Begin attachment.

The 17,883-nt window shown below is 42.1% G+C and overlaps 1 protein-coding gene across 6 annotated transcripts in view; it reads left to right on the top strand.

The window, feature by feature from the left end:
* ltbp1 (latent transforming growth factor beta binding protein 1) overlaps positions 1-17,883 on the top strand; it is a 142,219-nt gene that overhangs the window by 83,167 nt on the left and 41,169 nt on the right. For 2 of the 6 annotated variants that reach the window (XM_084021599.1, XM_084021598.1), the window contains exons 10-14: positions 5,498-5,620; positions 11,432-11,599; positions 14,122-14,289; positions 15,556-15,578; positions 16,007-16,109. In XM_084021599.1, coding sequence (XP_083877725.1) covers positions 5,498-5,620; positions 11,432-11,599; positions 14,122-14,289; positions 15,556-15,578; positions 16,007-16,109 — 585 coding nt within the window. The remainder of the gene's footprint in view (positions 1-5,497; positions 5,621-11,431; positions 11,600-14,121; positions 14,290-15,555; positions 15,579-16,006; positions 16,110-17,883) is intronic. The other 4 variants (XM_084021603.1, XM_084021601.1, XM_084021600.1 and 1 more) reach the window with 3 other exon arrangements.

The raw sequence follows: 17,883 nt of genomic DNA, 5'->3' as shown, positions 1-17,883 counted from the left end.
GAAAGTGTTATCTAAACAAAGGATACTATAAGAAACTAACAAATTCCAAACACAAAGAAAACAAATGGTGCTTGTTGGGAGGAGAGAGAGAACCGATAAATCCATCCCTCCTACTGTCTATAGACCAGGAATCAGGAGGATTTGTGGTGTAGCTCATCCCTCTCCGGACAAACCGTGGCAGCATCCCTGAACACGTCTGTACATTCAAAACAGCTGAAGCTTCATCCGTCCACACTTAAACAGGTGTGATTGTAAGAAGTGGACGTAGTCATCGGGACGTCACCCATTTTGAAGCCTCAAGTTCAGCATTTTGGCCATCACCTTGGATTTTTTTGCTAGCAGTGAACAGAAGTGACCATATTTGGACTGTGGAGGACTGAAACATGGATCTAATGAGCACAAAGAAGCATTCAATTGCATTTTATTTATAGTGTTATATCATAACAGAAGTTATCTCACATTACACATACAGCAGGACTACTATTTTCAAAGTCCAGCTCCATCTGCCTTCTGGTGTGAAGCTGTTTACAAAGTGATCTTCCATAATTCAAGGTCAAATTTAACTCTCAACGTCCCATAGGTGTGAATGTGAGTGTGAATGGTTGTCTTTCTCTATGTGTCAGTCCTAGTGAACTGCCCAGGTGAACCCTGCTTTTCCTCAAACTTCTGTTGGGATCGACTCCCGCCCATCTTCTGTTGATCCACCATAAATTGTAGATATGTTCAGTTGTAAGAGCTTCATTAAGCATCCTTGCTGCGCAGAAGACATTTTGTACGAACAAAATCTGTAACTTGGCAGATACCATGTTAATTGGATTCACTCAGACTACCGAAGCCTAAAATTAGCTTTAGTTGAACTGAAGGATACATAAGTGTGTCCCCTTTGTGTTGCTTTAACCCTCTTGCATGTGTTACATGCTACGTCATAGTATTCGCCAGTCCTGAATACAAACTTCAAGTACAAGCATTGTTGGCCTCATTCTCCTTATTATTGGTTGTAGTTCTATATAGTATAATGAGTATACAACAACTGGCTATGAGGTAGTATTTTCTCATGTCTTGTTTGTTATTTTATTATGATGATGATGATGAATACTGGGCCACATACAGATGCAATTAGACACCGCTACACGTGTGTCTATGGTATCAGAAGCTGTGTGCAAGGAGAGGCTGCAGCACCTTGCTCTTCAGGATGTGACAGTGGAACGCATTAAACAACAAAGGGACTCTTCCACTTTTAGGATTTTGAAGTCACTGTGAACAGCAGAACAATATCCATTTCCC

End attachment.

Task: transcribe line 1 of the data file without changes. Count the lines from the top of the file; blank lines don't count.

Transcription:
The 17,883-nt window shown below is 42.1% G+C and overlaps 1 protein-coding gene across 6 annotated transcripts in view; it reads left to right on the top strand.